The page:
The Crown Princess of Hungrytown Hollow




The Crown Princess of HungryTown Hollow
Recollections for My Family
By Elizabeth Pinkerton Scott


If you're a casual reader and just want to take a peek at the book, try reading a couple of pages starting on page 34 "We have wonderful family stories...."




I have been reading your book which just arrived, and I couldn't wait to tell you how wonderful it is. I just love it. It is a superb story of family and so delightfully written—I couldn't wait to tell you how interesting and entertaining it is. You have written a gem. Thank you for sending it to me—all my family will enjoy it because it is so good—and because you, a descendent, have written it so well and have befriended my children and me, in so many ways through the years. The New Yorker would love to tell your story.

With love,
Anneshirley Dorrier


I went out on errands yesterday and then treated myself to a three hour drive on the Parkway to see the laurel in full bloom. It is my spring epiphany and I never miss it. 

I didn't get home until after 7, had groceries to put away, packages to undo, all sorts of mundane, et cetera. I was on my way to bed at 10 when I discovered an envelope from Sequoia Aircraft. TREASURE!

I had no idea your book was finished and ready! I read it from cover to cover immediately. You'll be surprised, no doubt, to find that it was a total tearjerker for me! It was mostly the pictures—the darling young ones of you and the so-handsome ones of Alan. (You know I considered him an auxiliary husband—mostly because he ordered me around when he visited! I had a difficult time serving my two masters—but I loved both of them!) What a strong family resemblance you carry, all of you. Ti, Lyn and Bro are visible in all of their forebears. I think I saw your mother only twice, but I knew I was in the presence of character honed and polished by life. She'd be so happy to know that you've done this book for her descendants. And how happy you must be that Alfred has the skill and talent and interest to produce such a fitting remembrance. Yours was, of course, a labour of love. It must be tremendously satisfying to hold that lovely volume in your hands.

Thank you more than I can say. Best love and grateful thanks,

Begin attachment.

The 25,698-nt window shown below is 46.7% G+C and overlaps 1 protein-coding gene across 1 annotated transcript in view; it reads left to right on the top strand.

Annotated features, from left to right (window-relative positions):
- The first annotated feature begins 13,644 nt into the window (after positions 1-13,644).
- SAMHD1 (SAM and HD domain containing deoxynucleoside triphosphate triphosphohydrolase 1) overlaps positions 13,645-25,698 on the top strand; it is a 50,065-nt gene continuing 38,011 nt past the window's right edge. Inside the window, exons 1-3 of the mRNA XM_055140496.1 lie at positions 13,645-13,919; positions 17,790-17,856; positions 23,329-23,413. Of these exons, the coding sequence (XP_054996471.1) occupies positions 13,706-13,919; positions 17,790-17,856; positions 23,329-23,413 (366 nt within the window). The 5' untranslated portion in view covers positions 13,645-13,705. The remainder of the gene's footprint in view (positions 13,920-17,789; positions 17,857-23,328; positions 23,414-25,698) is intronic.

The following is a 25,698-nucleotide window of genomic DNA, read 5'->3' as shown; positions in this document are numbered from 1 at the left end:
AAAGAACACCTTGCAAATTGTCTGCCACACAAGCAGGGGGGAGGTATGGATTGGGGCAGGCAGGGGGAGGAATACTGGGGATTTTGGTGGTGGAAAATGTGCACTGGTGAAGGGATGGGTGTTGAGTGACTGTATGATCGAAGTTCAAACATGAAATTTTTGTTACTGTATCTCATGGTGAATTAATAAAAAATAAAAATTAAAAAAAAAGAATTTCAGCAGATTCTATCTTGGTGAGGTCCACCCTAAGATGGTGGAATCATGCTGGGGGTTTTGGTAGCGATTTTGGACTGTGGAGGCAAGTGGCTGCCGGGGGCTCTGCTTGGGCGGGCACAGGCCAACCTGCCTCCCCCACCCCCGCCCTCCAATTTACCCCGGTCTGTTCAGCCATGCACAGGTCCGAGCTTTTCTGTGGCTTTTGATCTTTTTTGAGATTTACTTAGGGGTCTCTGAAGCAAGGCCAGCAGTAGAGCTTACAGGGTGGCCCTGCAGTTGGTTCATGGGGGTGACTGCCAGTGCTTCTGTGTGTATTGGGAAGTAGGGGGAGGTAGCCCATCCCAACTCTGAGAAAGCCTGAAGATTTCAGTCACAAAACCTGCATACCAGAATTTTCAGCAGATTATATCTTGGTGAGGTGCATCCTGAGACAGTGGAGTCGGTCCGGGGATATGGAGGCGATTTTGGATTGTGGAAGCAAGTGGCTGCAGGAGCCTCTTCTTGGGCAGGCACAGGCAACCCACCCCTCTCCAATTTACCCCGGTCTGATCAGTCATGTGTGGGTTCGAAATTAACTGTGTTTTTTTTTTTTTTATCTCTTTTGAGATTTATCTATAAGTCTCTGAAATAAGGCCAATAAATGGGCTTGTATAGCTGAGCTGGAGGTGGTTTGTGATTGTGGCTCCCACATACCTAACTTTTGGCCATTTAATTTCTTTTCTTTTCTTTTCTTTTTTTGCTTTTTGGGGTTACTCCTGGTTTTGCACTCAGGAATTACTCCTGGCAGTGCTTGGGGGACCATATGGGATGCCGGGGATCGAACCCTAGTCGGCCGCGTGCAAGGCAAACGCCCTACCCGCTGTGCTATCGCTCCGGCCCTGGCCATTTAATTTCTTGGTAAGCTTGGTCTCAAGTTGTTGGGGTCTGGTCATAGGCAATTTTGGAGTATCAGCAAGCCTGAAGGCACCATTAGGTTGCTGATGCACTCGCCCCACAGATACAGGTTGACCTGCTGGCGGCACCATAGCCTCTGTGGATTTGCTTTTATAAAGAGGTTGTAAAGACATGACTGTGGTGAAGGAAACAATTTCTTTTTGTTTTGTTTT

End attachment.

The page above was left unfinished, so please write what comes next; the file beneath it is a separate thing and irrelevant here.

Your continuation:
Liz Langhorne

Dear Aunt E,

I am positively overwhelmed!  Thank you so much for this beautiful book.  Now at long last I truly understand how all the people whose names I've read (Lizzie my darling wife) or heard about (Jean Dinwiddie Weldon) or actually knew (your father) fit together!  It was so much fun reading the book that I couldn't put it down.  I note that you wrote it some years ago.  Does this mean that you may actually be working on a sequel? (" married life, which is another story.")  It would be wonderful to continue this to include your generation and the next two after yours.  I loved the mentioning of names I recognized, like Beau Pinkerton, but it was such a tease because then I wanted to know more about him, and what happened to his sister whom I knew in Cambridge?

What you did that I found extraordinary was transform those very dry genealogical charts into living human beings.  Writing about things like the pass from Lincoln to get to Richmond from Baltimore, or the yard full of tree stumps housing poisonous snakes.  That made those long ago people so real!  And of course you tantalized the reader with all that you didn't mention -- for example the list of the three women Alfred Harris was married to.  What must their lives have been like, especially the poor lady who "hath done what she could". 

How I loved reading about your mother!  For some reason as a little girl I called her Mumma, though I have since often heard her referred to as Grandma.  I always called your father Pops and he did intimidate me!  I wouldn't make a peep at the dinner table when he was at the head!  I can even remember Mollie bringing the most wonderful food up the stairs from the basement kitchen.

But what I remember most was how special your mother was.  She treated everyone as if we were each very important, and that was a remarkable feat when you consider how many people were running around Ingleside in the summer.  One day when I was about nine she said "how'd you like to go berry picking with me?" and I jumped at the chance, all alone with Mumma!  We walked for what felt like hours up the side of a mountain, and we picked and picked.  It must have been blackberries.  In any case I was feeling very worn out when she turned to me with a twinkle in her eye and said "do you feel like a swim?"  Well of course I did, I was hot and tired.  She took me to a little stream, it wasn't more than a trickle, and she took off all her clothes and lay down across the stream like a bridge.  I did the same.  And the water washed over us in the most wonderful cooling way, I remember thinking that this was the best "swim" I could imagine.  I cherish the memory of that day.

What was strange about that memory was that it didn't feel like an elderly lady and a little girl, it felt like two friends.  What a remarkable trait of hers to be able to make me feel like that!

Lots of love to you dear Aunt E,

Penny Weinstein

You'll need an appendix! Penny's story is a delight. 

Au naturel was the only way to take the cold water of Piney River. We partook often....

At Bellevue there was always a ladies' afternoon dip in the culvert. Everyone faced outward in a circle as changing into bathing suits was done. I fear I was caught peeping more than once....

A lady in Lynchburg fell heir to her young granddaughter during a divorce. Once, when called, the granddaughter said she couldn't come as she had no clothes on.

"Never mind," said grandma, "your body's the same as mine."

"Oh, no!" exclaimed the young one, "you've got fur on you!"

I've had another look at your book—another sniff at those dear young faces and the dear remembered ones.


Liz Langhorne